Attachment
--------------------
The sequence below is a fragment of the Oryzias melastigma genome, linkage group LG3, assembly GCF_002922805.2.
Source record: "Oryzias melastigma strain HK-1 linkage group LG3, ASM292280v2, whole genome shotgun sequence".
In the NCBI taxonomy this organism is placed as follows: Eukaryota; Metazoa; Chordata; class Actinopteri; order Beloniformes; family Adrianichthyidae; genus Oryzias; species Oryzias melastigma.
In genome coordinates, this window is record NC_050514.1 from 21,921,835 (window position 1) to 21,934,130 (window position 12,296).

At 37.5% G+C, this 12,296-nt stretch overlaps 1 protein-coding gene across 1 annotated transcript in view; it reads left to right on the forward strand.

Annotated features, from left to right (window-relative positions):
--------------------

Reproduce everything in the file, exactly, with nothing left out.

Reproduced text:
The sequence below is a fragment of the Oryzias melastigma genome, linkage group LG3, assembly GCF_002922805.2.
Source record: "Oryzias melastigma strain HK-1 linkage group LG3, ASM292280v2, whole genome shotgun sequence".
In the NCBI taxonomy this organism is placed as follows: Eukaryota; Metazoa; Chordata; class Actinopteri; order Beloniformes; family Adrianichthyidae; genus Oryzias; species Oryzias melastigma.
In genome coordinates, this window is record NC_050514.1 from 21,921,835 (window position 1) to 21,934,130 (window position 12,296).

At 37.5% G+C, this 12,296-nt stretch overlaps 1 protein-coding gene across 1 annotated transcript in view; it reads left to right on the forward strand.

Annotated features, from left to right (window-relative positions):